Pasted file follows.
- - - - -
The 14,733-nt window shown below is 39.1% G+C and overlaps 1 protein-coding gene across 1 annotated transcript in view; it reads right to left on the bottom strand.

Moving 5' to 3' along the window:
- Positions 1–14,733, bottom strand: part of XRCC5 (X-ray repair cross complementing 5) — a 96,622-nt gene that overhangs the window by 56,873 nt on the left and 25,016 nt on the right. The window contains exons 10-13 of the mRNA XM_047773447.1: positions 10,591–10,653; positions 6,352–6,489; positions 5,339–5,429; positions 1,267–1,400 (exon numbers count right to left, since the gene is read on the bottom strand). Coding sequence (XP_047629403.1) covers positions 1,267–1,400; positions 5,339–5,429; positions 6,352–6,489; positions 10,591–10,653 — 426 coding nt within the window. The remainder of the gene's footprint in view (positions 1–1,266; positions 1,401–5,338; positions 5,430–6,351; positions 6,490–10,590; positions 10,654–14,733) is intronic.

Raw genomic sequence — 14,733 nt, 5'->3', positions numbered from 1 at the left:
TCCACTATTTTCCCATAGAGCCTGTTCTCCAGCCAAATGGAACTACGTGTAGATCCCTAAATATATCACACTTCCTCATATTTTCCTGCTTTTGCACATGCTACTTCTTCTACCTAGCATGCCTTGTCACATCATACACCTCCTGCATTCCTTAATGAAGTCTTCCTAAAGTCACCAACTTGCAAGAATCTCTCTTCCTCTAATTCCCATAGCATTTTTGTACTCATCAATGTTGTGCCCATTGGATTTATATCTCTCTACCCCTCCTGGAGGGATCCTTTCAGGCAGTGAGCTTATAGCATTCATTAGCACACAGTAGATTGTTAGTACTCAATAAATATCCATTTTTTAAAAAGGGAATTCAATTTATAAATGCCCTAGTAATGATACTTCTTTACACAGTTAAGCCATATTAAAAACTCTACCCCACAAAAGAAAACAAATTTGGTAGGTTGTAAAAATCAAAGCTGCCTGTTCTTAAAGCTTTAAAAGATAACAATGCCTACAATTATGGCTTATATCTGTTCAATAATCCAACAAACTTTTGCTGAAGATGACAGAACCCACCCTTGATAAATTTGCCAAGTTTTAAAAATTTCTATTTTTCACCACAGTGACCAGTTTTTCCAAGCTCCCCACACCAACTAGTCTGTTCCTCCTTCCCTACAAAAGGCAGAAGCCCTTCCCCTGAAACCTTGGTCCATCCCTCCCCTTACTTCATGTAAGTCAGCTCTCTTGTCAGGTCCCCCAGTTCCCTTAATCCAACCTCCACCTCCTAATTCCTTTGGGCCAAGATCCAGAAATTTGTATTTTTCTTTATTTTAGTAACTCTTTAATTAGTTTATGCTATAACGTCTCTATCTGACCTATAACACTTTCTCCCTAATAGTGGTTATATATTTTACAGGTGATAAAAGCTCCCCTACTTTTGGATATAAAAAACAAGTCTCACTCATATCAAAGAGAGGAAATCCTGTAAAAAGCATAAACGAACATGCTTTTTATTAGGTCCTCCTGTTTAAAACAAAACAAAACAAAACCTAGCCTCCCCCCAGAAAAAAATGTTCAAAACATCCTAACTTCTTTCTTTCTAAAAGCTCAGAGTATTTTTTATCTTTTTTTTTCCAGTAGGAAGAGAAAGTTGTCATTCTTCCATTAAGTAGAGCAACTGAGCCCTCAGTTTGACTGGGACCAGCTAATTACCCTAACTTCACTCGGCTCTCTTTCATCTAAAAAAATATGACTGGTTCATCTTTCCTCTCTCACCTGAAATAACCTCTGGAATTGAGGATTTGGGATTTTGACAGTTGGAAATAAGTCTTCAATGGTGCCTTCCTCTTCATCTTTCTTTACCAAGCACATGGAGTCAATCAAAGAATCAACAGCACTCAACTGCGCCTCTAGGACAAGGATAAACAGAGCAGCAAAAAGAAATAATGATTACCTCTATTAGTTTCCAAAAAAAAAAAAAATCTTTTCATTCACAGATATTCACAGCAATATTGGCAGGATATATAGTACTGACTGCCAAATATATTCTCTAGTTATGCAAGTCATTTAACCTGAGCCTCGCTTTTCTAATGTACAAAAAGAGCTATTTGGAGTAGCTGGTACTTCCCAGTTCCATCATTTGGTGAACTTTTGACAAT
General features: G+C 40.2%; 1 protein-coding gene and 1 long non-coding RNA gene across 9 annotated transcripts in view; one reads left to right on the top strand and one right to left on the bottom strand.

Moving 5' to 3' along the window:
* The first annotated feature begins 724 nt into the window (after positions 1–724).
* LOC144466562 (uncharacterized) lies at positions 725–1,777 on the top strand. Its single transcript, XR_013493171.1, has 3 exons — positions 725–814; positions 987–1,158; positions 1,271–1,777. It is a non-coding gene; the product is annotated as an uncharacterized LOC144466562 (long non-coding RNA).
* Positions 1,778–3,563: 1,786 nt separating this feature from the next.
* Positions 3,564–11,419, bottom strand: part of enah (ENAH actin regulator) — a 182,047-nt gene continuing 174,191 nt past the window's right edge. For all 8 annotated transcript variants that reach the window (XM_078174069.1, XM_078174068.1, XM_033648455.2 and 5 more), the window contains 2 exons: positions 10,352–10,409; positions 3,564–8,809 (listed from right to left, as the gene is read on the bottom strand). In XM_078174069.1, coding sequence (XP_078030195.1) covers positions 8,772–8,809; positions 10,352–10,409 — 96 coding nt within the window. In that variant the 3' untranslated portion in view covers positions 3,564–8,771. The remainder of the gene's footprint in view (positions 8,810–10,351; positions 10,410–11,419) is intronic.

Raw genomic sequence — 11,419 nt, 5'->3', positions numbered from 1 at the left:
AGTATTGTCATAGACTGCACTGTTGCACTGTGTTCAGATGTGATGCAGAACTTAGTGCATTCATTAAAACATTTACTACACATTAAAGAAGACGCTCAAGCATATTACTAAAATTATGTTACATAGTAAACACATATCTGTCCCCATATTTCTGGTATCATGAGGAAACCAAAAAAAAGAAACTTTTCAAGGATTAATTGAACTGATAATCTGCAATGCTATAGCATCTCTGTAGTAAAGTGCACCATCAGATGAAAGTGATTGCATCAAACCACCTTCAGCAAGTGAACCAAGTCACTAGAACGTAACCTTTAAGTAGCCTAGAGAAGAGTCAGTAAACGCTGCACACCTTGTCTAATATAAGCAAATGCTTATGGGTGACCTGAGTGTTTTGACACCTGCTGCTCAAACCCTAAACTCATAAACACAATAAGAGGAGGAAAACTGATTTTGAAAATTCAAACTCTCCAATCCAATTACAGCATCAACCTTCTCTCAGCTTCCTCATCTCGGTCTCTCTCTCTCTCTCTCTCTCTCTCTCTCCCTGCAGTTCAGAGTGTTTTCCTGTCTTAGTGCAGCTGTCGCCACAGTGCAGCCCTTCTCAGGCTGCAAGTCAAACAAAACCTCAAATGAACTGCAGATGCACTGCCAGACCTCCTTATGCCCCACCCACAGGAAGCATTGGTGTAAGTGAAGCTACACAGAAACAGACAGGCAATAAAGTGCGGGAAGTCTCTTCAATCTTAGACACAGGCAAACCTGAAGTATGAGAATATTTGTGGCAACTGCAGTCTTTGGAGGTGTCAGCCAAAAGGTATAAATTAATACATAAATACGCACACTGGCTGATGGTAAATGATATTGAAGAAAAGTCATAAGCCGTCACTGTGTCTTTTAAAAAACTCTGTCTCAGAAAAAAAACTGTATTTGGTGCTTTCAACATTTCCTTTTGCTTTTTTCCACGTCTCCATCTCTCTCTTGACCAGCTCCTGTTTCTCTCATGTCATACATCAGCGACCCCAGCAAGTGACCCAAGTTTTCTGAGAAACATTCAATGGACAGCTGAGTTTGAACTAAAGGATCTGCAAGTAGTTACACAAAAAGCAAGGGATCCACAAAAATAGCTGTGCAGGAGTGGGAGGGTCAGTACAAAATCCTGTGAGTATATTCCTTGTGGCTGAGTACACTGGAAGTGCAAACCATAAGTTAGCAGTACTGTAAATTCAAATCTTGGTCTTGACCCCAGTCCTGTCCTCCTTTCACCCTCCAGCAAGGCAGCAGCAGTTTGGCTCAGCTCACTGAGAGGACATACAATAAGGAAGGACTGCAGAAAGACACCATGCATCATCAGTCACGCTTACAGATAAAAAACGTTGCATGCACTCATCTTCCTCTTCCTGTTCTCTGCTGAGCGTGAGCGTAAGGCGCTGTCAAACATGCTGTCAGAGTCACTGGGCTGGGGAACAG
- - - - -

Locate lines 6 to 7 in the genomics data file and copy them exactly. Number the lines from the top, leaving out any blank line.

General features: G+C 40.2%; 1 protein-coding gene and 1 long non-coding RNA gene across 9 annotated transcripts in view; one reads left to right on the top strand and one right to left on the bottom strand.

Moving 5' to 3' along the window: